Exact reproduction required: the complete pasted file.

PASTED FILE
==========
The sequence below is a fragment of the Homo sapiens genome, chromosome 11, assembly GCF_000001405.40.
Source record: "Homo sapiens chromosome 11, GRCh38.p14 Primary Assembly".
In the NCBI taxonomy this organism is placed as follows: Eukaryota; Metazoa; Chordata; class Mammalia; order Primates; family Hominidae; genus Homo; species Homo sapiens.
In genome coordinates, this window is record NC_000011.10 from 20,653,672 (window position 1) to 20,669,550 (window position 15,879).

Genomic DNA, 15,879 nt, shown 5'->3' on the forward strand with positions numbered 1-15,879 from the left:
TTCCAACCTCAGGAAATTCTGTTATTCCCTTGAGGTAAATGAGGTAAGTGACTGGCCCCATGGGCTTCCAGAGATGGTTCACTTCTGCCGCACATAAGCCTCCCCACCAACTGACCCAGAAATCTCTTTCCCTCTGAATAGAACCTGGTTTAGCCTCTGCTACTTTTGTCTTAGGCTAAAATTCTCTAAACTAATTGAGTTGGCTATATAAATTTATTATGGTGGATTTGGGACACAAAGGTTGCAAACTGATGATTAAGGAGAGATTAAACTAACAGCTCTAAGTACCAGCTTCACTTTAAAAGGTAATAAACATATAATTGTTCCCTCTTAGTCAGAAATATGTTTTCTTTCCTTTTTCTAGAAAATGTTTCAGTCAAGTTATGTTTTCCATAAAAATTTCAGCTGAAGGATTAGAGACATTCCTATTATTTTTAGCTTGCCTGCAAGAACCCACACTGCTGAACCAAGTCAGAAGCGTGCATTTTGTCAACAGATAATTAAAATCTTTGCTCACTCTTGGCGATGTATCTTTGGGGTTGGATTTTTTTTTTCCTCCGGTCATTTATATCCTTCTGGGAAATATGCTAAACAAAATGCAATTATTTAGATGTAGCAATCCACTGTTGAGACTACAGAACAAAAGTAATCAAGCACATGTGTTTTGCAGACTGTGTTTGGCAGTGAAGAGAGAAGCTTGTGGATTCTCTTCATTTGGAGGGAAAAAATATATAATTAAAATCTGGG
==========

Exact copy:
The sequence below is a fragment of the Homo sapiens genome, chromosome 11, assembly GCF_000001405.40.
Source record: "Homo sapiens chromosome 11, GRCh38.p14 Primary Assembly".
In the NCBI taxonomy this organism is placed as follows: Eukaryota; Metazoa; Chordata; class Mammalia; order Primates; family Hominidae; genus Homo; species Homo sapiens.
In genome coordinates, this window is record NC_000011.10 from 20,653,672 (window position 1) to 20,669,550 (window position 15,879).

Genomic DNA, 15,879 nt, shown 5'->3' on the forward strand with positions numbered 1-15,879 from the left:
TTCCAACCTCAGGAAATTCTGTTATTCCCTTGAGGTAAATGAGGTAAGTGACTGGCCCCATGGGCTTCCAGAGATGGTTCACTTCTGCCGCACATAAGCCTCCCCACCAACTGACCCAGAAATCTCTTTCCCTCTGAATAGAACCTGGTTTAGCCTCTGCTACTTTTGTCTTAGGCTAAAATTCTCTAAACTAATTGAGTTGGCTATATAAATTTATTATGGTGGATTTGGGACACAAAGGTTGCAAACTGATGATTAAGGAGAGATTAAACTAACAGCTCTAAGTACCAGCTTCACTTTAAAAGGTAATAAACATATAATTGTTCCCTCTTAGTCAGAAATATGTTTTCTTTCCTTTTTCTAGAAAATGTTTCAGTCAAGTTATGTTTTCCATAAAAATTTCAGCTGAAGGATTAGAGACATTCCTATTATTTTTAGCTTGCCTGCAAGAACCCACACTGCTGAACCAAGTCAGAAGCGTGCATTTTGTCAACAGATAATTAAAATCTTTGCTCACTCTTGGCGATGTATCTTTGGGGTTGGATTTTTTTTTTCCTCCGGTCATTTATATCCTTCTGGGAAATATGCTAAACAAAATGCAATTATTTAGATGTAGCAATCCACTGTTGAGACTACAGAACAAAAGTAATCAAGCACATGTGTTTTGCAGACTGTGTTTGGCAGTGAAGAGAGAAGCTTGTGGATTCTCTTCATTTGGAGGGAAAAAATATATAATTAAAATCTGGG